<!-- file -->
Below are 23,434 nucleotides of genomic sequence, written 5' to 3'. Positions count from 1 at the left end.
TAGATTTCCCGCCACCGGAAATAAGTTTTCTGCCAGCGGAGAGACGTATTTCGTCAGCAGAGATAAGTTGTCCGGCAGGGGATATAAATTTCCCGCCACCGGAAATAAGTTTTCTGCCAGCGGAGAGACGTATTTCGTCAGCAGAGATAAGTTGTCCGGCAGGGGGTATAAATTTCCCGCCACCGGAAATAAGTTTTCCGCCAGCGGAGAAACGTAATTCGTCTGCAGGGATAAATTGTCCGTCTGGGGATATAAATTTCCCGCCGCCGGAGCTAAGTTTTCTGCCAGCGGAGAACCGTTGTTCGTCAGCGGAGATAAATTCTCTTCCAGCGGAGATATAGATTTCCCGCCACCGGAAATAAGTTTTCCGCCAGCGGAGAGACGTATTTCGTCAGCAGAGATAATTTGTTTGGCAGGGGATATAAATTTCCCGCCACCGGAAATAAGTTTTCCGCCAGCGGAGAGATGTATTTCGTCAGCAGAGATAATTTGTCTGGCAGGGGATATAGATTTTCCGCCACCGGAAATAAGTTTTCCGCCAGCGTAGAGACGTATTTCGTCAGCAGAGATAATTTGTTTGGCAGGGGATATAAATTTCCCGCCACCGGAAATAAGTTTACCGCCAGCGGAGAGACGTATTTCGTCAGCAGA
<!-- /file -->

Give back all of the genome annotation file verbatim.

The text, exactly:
Below are 23,434 nucleotides of genomic sequence, written 5' to 3'. Positions count from 1 at the left end.
TAGATTTCCCGCCACCGGAAATAAGTTTTCTGCCAGCGGAGAGACGTATTTCGTCAGCAGAGATAAGTTGTCCGGCAGGGGATATAAATTTCCCGCCACCGGAAATAAGTTTTCTGCCAGCGGAGAGACGTATTTCGTCAGCAGAGATAAGTTGTCCGGCAGGGGGTATAAATTTCCCGCCACCGGAAATAAGTTTTCCGCCAGCGGAGAAACGTAATTCGTCTGCAGGGATAAATTGTCCGTCTGGGGATATAAATTTCCCGCCGCCGGAGCTAAGTTTTCTGCCAGCGGAGAACCGTTGTTCGTCAGCGGAGATAAATTCTCTTCCAGCGGAGATATAGATTTCCCGCCACCGGAAATAAGTTTTCCGCCAGCGGAGAGACGTATTTCGTCAGCAGAGATAATTTGTTTGGCAGGGGATATAAATTTCCCGCCACCGGAAATAAGTTTTCCGCCAGCGGAGAGATGTATTTCGTCAGCAGAGATAATTTGTCTGGCAGGGGATATAGATTTTCCGCCACCGGAAATAAGTTTTCCGCCAGCGTAGAGACGTATTTCGTCAGCAGAGATAATTTGTTTGGCAGGGGATATAAATTTCCCGCCACCGGAAATAAGTTTACCGCCAGCGGAGAGACGTATTTCGTCAGCAGA